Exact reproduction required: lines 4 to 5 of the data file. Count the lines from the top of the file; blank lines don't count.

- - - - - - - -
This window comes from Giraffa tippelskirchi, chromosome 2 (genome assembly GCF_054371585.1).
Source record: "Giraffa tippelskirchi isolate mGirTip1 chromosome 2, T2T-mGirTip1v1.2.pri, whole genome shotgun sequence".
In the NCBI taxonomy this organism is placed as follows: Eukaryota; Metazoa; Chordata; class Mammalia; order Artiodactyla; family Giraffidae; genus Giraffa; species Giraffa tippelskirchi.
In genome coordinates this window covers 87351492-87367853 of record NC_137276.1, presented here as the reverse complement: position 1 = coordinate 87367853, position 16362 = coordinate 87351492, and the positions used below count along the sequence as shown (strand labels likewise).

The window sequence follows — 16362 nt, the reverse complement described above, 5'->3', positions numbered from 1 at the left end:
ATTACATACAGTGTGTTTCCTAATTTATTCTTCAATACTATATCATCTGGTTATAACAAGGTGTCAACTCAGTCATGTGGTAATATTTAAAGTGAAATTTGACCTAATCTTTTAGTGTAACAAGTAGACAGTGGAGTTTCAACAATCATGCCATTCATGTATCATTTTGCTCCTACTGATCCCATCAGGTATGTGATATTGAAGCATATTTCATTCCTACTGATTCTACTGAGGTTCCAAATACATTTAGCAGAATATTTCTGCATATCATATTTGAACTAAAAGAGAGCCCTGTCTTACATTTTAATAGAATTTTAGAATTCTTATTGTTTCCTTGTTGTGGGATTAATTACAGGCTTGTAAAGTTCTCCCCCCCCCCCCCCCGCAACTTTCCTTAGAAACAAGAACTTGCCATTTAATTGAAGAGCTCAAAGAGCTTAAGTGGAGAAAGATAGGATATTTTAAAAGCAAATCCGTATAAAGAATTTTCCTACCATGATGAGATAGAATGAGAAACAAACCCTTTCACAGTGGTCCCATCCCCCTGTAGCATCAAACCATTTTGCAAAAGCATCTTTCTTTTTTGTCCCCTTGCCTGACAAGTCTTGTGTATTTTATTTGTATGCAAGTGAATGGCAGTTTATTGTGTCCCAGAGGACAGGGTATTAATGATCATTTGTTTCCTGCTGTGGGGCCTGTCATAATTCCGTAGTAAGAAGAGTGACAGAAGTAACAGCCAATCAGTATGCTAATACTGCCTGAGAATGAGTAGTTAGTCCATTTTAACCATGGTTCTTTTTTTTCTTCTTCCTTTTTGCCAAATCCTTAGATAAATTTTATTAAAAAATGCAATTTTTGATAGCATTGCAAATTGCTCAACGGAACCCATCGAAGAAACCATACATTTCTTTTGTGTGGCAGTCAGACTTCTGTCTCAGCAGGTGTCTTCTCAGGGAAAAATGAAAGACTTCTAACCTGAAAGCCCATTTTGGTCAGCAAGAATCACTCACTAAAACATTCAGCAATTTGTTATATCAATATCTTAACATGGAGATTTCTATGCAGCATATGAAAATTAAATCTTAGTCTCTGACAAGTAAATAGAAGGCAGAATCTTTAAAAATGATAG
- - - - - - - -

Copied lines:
In genome coordinates this window covers 87351492-87367853 of record NC_137276.1, presented here as the reverse complement: position 1 = coordinate 87367853, position 16362 = coordinate 87351492, and the positions used below count along the sequence as shown (strand labels likewise).

The window sequence follows — 16362 nt, the reverse complement described above, 5'->3', positions numbered from 1 at the left end: